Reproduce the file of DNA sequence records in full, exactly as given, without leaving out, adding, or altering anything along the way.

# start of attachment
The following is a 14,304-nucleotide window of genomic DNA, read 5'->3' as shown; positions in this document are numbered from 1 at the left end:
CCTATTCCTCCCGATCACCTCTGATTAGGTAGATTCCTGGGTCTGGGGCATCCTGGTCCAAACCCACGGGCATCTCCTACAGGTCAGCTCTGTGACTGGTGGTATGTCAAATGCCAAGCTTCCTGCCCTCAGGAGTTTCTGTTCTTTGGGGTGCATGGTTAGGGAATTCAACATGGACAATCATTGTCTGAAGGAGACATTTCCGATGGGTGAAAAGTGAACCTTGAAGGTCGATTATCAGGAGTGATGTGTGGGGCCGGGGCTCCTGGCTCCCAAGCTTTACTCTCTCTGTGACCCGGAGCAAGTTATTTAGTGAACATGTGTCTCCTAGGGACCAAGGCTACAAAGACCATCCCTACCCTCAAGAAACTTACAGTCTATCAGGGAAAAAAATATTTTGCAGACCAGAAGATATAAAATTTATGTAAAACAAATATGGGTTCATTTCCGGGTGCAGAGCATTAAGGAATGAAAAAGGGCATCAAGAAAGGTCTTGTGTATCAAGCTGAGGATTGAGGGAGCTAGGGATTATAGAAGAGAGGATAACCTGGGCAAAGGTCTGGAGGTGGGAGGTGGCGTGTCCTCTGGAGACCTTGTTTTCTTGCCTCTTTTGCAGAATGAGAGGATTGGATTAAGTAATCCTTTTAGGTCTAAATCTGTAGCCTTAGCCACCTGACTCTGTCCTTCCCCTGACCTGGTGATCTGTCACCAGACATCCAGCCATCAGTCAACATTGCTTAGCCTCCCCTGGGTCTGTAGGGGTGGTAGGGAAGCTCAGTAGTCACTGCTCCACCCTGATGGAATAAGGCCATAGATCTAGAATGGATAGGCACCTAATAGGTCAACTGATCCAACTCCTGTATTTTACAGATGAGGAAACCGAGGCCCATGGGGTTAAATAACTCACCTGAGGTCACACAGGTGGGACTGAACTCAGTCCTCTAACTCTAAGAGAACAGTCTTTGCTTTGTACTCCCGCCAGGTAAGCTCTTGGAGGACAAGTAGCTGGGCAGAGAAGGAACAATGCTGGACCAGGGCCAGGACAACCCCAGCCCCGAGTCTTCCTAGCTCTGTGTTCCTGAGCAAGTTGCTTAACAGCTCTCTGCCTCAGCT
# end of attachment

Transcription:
The following is a 14,304-nucleotide window of genomic DNA, read 5'->3' as shown; positions in this document are numbered from 1 at the left end:
CCTATTCCTCCCGATCACCTCTGATTAGGTAGATTCCTGGGTCTGGGGCATCCTGGTCCAAACCCACGGGCATCTCCTACAGGTCAGCTCTGTGACTGGTGGTATGTCAAATGCCAAGCTTCCTGCCCTCAGGAGTTTCTGTTCTTTGGGGTGCATGGTTAGGGAATTCAACATGGACAATCATTGTCTGAAGGAGACATTTCCGATGGGTGAAAAGTGAACCTTGAAGGTCGATTATCAGGAGTGATGTGTGGGGCCGGGGCTCCTGGCTCCCAAGCTTTACTCTCTCTGTGACCCGGAGCAAGTTATTTAGTGAACATGTGTCTCCTAGGGACCAAGGCTACAAAGACCATCCCTACCCTCAAGAAACTTACAGTCTATCAGGGAAAAAAATATTTTGCAGACCAGAAGATATAAAATTTATGTAAAACAAATATGGGTTCATTTCCGGGTGCAGAGCATTAAGGAATGAAAAAGGGCATCAAGAAAGGTCTTGTGTATCAAGCTGAGGATTGAGGGAGCTAGGGATTATAGAAGAGAGGATAACCTGGGCAAAGGTCTGGAGGTGGGAGGTGGCGTGTCCTCTGGAGACCTTGTTTTCTTGCCTCTTTTGCAGAATGAGAGGATTGGATTAAGTAATCCTTTTAGGTCTAAATCTGTAGCCTTAGCCACCTGACTCTGTCCTTCCCCTGACCTGGTGATCTGTCACCAGACATCCAGCCATCAGTCAACATTGCTTAGCCTCCCCTGGGTCTGTAGGGGTGGTAGGGAAGCTCAGTAGTCACTGCTCCACCCTGATGGAATAAGGCCATAGATCTAGAATGGATAGGCACCTAATAGGTCAACTGATCCAACTCCTGTATTTTACAGATGAGGAAACCGAGGCCCATGGGGTTAAATAACTCACCTGAGGTCACACAGGTGGGACTGAACTCAGTCCTCTAACTCTAAGAGAACAGTCTTTGCTTTGTACTCCCGCCAGGTAAGCTCTTGGAGGACAAGTAGCTGGGCAGAGAAGGAACAATGCTGGACCAGGGCCAGGACAACCCCAGCCCCGAGTCTTCCTAGCTCTGTGTTCCTGAGCAAGTTGCTTAACAGCTCTCTGCCTCAGCT